- BETHLEHEM (Reuters) - Efforts
to end a 36-day-old armed standoff at Bethlehem's Church of the Nativity
stalled on Tuesday when Italy refused to accept 13 Palestinian militants
holed up inside one of Christianity's holiest shrines.
- Israeli and Palestinian negotiators, in talks brokered
by U.S. and European Union officials, had reached an agreement under which
the gunmen on Israel's wanted list would have been sent to Egypt and then
into exile in Italy.
- But Italy said it had been kept in the dark and could
not consider accepting the men for now, blocking a deal that would have
given Israeli Prime Minister Ariel Sharon a boost in talks with President
- Under the agreement, another 26 militants sheltering
inside the church were to be transferred to the Gaza Strip. Both groups
would be under U.S. escort, diplomats said.
- But as night fell, hopes for a quick resolution faded.
- "We have reached an understanding to resolve the
Church of the Nativity crisis," Israeli army spokesman Olivier Rafowicz
told reporters in Bethlehem. "The implementation is being delayed
because no country is willing to accept the terrorists."
- Palestinian officials held out hope that a solution could
be found to end the standoff, a source of alarm for the Christian world,
which reveres the site of the Church of the Nativity as the birthplace
of Jesus Christ.
- "We hope the Israeli troops will leave and never
return," said Bethlehem Mayor Hanna Nasser.
- The deal, which took shape while Sharon was in Washington
waging a diplomatic assault against Yasser Arafat, would end the last major
standoff of Israel's West Bank offensive, begun on March 29 after a wave
of Palestinian suicide attacks.
- It would also pave the way for Israeli forces to withdraw
from Bethlehem, the last city still occupied after the campaign.
- FULL WITHDRAWAL DEMANDED
- Bush has demanded a full withdrawal from Palestinian-ruled
areas -- an Arab condition for attending a peace conference that world
powers want held to seek an end to a 19-month-old Palestinian uprising
against Israeli occupation.
- But in Rome, the Foreign Ministry released a terse statement
saying Italy had not received any official request to grant exile status
to Palestinians "accused of acts of terrorism."
- "The possibility of receiving Palestinian citizens
in Italy has never been raised (officially) and therefore at the current
state of affairs it cannot be considered," the statement said.
- It confirmed what a senior government official had told
Reuters earlier -- Italy was bitter that it had been kept in the dark by
the United States and Britain and felt it had been steamrollered into playing
- "We were treated in an arrogant and intolerable
way," the official said.
- A source familiar with the talks said efforts were still
under way to win Italy's cooperation. There was no word of any other country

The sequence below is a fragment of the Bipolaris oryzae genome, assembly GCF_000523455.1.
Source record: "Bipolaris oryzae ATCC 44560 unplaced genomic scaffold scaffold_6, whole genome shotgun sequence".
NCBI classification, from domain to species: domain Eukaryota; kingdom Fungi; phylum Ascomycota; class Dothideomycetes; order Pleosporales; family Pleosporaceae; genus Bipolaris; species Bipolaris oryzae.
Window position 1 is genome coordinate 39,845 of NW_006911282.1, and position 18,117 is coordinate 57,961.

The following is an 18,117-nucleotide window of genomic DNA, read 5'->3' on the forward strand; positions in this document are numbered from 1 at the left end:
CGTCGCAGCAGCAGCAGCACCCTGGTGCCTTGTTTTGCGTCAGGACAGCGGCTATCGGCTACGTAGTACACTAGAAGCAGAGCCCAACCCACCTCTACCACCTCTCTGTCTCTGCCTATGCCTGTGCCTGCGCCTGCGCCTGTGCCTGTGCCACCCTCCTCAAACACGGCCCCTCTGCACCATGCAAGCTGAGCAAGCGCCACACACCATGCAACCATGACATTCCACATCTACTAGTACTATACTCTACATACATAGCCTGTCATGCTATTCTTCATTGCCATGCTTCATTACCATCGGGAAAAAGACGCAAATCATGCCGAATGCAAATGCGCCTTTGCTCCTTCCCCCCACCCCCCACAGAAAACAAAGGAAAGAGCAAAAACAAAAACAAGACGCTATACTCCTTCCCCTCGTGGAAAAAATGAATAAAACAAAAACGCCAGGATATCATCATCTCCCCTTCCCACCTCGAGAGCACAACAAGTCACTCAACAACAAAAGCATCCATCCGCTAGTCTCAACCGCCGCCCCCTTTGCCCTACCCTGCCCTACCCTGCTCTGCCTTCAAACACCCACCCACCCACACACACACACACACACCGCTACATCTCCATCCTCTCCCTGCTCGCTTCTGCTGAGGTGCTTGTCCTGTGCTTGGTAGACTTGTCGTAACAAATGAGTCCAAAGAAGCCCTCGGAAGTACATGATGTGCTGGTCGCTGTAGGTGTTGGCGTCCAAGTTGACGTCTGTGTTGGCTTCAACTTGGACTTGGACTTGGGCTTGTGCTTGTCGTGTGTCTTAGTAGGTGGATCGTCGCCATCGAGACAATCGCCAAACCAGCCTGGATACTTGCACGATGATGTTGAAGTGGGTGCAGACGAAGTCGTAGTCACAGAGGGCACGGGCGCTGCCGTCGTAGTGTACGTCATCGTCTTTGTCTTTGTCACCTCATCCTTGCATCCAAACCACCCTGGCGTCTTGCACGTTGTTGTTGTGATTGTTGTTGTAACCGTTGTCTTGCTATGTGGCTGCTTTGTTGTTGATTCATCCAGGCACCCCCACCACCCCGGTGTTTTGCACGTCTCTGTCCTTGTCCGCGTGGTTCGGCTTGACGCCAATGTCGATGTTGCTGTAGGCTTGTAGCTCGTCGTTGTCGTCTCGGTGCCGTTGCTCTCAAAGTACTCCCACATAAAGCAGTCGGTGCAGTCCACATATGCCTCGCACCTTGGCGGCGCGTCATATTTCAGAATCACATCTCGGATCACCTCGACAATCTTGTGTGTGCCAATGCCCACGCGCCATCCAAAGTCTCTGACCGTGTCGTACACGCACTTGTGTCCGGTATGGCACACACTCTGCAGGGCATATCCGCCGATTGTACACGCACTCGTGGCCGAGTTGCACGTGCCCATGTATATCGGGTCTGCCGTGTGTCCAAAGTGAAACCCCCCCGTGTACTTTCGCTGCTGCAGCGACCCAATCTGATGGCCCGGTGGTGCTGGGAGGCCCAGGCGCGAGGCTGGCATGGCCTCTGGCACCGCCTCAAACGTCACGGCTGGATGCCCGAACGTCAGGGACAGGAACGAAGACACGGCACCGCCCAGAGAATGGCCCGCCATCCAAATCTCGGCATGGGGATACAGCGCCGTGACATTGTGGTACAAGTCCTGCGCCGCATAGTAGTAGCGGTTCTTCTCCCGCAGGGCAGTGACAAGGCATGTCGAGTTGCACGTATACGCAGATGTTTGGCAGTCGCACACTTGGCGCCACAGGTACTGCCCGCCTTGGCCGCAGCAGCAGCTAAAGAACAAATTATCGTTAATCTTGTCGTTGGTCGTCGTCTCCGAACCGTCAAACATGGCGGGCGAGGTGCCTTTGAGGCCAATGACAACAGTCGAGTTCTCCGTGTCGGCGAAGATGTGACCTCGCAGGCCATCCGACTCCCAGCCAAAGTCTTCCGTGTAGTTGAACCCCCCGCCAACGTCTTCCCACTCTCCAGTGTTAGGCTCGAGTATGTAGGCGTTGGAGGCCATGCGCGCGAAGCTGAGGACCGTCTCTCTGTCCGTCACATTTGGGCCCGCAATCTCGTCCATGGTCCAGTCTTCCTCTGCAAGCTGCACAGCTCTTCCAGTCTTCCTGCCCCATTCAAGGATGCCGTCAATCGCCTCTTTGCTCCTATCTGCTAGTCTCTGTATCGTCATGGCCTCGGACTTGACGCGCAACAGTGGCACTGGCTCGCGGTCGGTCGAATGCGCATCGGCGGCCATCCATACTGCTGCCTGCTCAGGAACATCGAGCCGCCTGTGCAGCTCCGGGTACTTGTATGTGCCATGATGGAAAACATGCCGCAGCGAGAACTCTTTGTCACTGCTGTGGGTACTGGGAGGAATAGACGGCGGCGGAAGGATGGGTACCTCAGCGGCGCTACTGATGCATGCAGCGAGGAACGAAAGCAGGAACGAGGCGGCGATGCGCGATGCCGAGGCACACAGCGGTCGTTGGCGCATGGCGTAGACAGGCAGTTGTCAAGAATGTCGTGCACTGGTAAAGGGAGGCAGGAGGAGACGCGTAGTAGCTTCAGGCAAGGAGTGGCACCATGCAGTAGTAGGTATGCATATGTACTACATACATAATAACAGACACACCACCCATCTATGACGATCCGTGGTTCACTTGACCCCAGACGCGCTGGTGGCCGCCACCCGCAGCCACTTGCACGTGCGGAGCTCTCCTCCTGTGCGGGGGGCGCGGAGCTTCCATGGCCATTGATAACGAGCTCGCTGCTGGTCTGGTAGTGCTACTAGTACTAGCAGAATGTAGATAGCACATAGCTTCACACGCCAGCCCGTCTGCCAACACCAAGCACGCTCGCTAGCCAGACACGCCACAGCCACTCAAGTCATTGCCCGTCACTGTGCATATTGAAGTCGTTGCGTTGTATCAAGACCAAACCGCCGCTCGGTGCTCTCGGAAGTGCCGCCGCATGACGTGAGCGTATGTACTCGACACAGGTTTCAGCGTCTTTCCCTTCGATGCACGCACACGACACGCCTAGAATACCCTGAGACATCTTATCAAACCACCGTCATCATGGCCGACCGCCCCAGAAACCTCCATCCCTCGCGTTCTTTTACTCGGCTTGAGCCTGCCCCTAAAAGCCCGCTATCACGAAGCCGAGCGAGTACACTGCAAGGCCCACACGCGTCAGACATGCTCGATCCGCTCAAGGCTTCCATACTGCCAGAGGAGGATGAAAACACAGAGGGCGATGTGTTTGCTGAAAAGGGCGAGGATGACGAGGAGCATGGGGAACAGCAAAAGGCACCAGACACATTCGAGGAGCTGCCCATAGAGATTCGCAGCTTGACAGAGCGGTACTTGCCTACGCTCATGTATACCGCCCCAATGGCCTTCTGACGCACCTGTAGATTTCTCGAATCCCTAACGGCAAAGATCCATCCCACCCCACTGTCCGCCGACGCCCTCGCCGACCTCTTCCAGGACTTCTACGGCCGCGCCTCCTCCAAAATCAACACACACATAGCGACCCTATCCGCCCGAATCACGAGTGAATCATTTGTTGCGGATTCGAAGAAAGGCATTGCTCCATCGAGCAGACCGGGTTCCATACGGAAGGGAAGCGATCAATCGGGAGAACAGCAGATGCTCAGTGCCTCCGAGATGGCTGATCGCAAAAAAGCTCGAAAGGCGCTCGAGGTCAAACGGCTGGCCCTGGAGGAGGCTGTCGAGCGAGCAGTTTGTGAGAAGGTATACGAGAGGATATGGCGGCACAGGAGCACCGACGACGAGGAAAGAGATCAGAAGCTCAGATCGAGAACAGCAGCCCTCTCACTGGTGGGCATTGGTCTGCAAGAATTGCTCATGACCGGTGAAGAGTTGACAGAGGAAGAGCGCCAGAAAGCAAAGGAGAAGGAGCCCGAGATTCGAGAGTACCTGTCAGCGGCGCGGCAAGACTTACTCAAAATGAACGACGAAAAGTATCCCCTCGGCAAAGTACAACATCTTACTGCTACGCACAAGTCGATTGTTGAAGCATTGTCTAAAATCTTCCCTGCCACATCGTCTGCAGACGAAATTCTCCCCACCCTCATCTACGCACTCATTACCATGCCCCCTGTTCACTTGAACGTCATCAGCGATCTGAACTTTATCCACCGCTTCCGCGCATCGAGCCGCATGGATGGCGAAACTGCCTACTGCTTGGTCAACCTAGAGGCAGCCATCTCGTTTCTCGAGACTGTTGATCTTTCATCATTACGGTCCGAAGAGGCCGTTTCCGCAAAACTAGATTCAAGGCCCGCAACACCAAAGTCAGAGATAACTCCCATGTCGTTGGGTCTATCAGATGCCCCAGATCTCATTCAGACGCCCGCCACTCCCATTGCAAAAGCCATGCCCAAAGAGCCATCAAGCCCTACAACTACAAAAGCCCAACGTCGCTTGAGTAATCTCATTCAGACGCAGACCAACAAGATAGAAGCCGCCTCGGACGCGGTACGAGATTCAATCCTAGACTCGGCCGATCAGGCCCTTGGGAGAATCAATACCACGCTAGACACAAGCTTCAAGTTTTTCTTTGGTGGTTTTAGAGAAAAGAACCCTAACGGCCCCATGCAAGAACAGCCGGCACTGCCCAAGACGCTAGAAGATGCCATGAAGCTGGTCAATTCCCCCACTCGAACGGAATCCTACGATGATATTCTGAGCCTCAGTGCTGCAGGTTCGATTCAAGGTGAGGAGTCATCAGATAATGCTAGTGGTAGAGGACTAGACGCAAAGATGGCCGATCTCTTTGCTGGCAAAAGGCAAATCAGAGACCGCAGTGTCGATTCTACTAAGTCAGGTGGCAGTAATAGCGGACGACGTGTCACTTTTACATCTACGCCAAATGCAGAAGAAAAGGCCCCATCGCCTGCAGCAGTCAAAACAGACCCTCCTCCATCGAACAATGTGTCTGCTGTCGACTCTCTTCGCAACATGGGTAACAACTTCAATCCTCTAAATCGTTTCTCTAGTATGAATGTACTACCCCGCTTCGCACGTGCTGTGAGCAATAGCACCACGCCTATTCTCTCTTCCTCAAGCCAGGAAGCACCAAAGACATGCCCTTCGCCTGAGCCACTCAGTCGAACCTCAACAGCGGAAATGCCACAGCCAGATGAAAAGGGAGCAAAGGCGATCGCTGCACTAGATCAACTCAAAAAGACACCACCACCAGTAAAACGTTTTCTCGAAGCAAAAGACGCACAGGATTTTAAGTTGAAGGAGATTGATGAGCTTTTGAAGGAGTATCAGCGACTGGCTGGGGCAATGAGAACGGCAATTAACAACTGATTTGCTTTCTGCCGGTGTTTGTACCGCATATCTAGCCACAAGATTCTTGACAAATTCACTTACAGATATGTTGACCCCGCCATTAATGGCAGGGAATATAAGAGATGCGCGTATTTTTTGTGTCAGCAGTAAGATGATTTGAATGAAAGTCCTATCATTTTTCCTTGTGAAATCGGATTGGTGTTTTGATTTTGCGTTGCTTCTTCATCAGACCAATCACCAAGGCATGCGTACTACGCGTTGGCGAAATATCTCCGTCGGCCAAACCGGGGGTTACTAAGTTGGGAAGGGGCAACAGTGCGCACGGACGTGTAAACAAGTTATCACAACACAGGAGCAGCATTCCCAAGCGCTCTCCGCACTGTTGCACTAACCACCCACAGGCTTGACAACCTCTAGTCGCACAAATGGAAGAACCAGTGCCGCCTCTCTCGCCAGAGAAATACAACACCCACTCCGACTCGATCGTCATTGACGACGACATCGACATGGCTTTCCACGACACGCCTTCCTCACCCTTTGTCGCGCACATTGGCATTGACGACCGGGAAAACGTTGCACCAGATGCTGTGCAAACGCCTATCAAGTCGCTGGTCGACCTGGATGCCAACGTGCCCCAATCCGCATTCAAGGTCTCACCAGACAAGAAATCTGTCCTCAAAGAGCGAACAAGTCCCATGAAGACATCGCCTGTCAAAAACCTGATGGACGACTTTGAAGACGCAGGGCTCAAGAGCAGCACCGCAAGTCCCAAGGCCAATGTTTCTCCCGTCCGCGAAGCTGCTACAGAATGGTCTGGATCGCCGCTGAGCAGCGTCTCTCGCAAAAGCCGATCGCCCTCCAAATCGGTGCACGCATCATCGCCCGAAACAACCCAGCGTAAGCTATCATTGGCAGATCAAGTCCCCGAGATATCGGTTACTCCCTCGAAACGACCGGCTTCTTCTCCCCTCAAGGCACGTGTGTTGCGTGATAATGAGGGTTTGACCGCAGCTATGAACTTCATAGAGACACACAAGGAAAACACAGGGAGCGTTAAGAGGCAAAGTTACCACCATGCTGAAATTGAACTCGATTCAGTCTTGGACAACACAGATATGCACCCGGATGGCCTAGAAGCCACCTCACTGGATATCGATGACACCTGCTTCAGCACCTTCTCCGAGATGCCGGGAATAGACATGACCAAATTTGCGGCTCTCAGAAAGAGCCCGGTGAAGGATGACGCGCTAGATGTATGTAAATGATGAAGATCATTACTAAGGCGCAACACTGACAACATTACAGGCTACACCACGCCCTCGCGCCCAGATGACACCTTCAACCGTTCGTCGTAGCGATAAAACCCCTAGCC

willing to step in and accept the militants.
- The deal hit another snag over weapons belonging to Palestinian
security men who sought refuge in the church along with more than 100 clerics
and other civilians when invading Israeli forces chased militants into
the compound. The security men were asking for written assurances before
handing their weapons in to the Israelis, that they would be returned.
- CONFLICTING VERSIONS
- Bethlehem Governor Mohammed al-Madani said from inside
the church that the militants being sent to Gaza would not be tried. But
diplomats said a decision had not been taken on their fate.
- Militant groups behind attacks that have killed scores
of Israelis have made clear their opposition to the deportation of their
members in the church. Relatives of some wept as they kept vigil at Manger
Square, saying the men should not be exiled.
- In preparation for lifting their siege, soldiers came
down from the rooftops surrounding the church, bringing down floodlights
that had been hung there. They also dismantled a crane overlooking the
- Troops set up metal detectors outside the church to check
whether those departing were carrying weapons. But there were no immediate
signs that the soldiers were pulling out.
- Progress toward ending the siege coincided with an incursion
by Israeli tanks in the West Bank city of Tulkarm, where the army said
it had arrested 30 wanted militants.
- Israeli forces also launched a raid into the Rafah refugee
camp in Gaza. Witnesses said troops had shot dead a 17-year-old youth.
The army said it was searching for arms smuggling tunnels and had shot
at Palestinians who had fired on them first.
- In Washington, Sharon called for a restructuring of the
Palestinian Authority to sideline President Yasser Arafat.
- Sharon said Israel would be able to implement a peace
plan -- details of which he did not disclose -- only if the Palestinian
Authority was revamped and Palestinian "violence, terrorism and incitement"
- He was set to repeat this in talks Tuesday with Bush.
- At least 1,345 Palestinians and 459 Israelis have been
killed since the Palestinian uprising began in September 2000.